Just 10 minutes after a hoverboard was plugged in to charge a Melbourne family was fleeing a fiery blaze that had windows exploding.
A Melbourne father tried to put out the hoverboard fire but it burned too quickly.
His daughter plugged the Christmas present in about 10 minutes before the blaze started in the Strathmore home on Monday night.
"My daughter came running into the lounge room and said there was a fire in the bedroom," Ash Ibraheim told reporters today.
"I ran there to try to put it out. It was too late, the bed had caught fire."
"In the panic of it all, I slipped, fell on my back. And then by the time I sort of came to stand up there was an explosion and I just sort of scrambled and ran out."
The fire got into the roof and ran along to the front of the home, which will likely be bulldozed.
Fire investigator Rod East said the hoverboard's battery had exploded.
"The insides have been spewed out," he said.
"The actual device would have caught fire and it's caught on to the bed and spread through the rest of the house."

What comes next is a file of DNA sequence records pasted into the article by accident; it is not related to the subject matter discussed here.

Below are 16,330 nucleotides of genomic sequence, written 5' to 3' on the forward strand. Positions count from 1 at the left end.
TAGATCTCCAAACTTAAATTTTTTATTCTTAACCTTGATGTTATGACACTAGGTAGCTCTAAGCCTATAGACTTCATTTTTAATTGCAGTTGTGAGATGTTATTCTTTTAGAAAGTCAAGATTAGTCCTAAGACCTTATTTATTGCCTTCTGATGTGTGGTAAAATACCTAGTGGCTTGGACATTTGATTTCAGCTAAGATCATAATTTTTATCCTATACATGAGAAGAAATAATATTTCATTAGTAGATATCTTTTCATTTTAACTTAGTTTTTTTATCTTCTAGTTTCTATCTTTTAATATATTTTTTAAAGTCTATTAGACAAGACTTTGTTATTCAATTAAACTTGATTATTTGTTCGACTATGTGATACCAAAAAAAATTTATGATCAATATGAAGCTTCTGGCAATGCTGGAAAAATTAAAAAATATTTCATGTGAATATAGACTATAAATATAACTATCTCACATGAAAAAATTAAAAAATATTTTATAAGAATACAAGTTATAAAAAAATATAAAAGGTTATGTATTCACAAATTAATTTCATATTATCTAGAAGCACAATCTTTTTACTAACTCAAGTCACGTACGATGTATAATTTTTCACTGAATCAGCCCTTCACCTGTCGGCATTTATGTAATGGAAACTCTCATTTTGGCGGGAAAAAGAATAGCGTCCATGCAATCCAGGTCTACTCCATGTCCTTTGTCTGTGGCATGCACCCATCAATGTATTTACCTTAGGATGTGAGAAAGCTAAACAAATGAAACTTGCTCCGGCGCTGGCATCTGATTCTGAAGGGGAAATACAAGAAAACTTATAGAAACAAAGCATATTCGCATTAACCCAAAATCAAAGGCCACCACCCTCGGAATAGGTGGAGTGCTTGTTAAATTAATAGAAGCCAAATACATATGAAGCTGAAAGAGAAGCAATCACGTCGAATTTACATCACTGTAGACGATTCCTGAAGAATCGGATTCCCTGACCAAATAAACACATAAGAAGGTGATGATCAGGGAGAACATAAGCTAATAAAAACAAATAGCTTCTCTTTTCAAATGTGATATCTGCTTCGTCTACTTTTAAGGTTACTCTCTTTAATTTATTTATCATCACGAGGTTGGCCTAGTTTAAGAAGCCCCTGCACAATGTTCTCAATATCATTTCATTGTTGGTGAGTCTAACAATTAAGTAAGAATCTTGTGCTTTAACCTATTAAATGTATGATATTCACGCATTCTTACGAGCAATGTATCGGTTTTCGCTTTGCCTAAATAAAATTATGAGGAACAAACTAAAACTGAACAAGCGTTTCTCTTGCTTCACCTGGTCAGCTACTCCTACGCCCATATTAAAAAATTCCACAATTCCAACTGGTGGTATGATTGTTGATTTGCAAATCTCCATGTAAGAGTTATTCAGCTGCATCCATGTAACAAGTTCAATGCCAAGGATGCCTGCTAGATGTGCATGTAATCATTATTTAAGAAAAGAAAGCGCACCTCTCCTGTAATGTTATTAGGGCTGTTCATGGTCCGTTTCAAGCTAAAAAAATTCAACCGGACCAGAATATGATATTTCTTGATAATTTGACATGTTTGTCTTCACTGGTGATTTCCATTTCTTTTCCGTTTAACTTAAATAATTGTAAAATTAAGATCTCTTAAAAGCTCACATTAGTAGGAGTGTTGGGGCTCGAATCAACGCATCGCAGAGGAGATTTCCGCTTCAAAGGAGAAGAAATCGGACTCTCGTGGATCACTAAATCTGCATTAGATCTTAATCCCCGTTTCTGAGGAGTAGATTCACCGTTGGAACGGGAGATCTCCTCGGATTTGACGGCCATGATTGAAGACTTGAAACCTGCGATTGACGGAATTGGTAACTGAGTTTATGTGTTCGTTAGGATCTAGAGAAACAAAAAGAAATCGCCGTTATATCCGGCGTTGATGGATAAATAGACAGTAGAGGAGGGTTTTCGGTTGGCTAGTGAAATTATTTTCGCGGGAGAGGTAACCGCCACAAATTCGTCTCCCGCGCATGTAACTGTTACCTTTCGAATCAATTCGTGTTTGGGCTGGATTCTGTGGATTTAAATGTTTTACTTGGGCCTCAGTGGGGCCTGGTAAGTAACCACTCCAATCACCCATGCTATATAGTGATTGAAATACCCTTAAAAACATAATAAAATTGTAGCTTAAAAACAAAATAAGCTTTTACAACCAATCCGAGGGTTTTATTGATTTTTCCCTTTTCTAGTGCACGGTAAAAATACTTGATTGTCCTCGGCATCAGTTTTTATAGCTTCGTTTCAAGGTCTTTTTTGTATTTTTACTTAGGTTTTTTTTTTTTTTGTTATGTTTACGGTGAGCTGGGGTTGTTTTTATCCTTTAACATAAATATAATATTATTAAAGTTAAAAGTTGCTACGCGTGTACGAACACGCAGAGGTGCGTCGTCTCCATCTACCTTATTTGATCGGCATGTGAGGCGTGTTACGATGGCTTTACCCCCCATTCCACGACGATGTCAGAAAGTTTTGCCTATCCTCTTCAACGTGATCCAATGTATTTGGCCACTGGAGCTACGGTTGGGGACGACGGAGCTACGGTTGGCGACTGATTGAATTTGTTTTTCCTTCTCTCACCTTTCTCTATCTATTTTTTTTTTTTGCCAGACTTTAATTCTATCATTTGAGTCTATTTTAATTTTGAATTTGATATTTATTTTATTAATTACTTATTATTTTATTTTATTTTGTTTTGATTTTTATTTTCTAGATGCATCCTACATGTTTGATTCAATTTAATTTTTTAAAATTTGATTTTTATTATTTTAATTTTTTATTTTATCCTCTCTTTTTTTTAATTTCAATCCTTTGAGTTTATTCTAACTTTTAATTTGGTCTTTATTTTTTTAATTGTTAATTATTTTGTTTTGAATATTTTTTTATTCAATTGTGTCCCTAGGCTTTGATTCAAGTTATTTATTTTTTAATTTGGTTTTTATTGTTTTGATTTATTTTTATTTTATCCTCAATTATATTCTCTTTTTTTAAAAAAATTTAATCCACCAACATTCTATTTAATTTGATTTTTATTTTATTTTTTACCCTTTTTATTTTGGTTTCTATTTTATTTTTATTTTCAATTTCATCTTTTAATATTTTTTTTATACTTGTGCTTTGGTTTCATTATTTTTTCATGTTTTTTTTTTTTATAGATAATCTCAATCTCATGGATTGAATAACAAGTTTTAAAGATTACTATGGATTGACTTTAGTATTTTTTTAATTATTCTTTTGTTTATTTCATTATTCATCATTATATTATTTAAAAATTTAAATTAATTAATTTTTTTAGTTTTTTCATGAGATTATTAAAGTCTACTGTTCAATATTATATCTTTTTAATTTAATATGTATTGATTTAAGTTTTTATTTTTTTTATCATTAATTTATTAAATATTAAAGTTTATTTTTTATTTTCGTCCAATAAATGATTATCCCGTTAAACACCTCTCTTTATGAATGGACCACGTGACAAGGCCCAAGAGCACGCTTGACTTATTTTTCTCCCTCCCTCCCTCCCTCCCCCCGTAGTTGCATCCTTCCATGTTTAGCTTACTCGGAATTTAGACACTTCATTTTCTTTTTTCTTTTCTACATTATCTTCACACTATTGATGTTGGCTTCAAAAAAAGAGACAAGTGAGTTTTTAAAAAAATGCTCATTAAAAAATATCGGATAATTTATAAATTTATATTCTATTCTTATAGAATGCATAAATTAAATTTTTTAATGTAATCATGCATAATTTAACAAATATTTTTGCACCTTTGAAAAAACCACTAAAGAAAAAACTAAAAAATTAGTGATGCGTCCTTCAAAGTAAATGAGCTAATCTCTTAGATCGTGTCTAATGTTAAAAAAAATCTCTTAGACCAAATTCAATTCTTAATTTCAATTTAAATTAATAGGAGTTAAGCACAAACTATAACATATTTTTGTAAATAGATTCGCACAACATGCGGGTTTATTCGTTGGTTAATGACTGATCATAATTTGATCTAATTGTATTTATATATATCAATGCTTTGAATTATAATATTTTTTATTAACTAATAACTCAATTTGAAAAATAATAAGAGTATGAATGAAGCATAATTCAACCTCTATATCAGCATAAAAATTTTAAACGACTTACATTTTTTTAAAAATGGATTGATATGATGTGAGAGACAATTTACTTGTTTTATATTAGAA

Powerboards were plugged throughout the house, which could disrupt flow to charging devices.
Mr East said he wouldn't allow kids to charge any device, let alone hoverboards.
"Me personally, I probably wouldn't let the kids have them unless they're being supervised," he said.
"Overseas, they've been a real big problem. They've had a number of fires, they've had people injured from those fires.
"This is our first one here."
Fire crews retrieved the burnt device and a new one that was undamaged and will hand them over to Energy Safe Victoria to examine.
The regulator will track down the product's distributor in NSW.
ESV spokesman Neil Fraser said five varieties of hoverboard had already been recalled across Australia, because they had non-compliant chargers.
A recall notice would be issued immediately if the model in the Melbourne home was found to have an inherent problem.
"Exercise caution. Don't leave it unattended while you're charging it until we know what make and model this one was," Mr Fraser told AAP.
• Hoverboards are also known as self-balancing scooters
• They're electrical, two-wheeled devices
• Prices range from $200 to $2400
• Speed and steering controlled by shift in rider's weight
• Have an in-built battery charged by connection to power source
• Overcharging dodgy devices may cause overheating of the battery, and cause fire
• Packaging should have the Australian RCM, a tick surrounded by a triangle
• That shows product complies with electrical safety requirements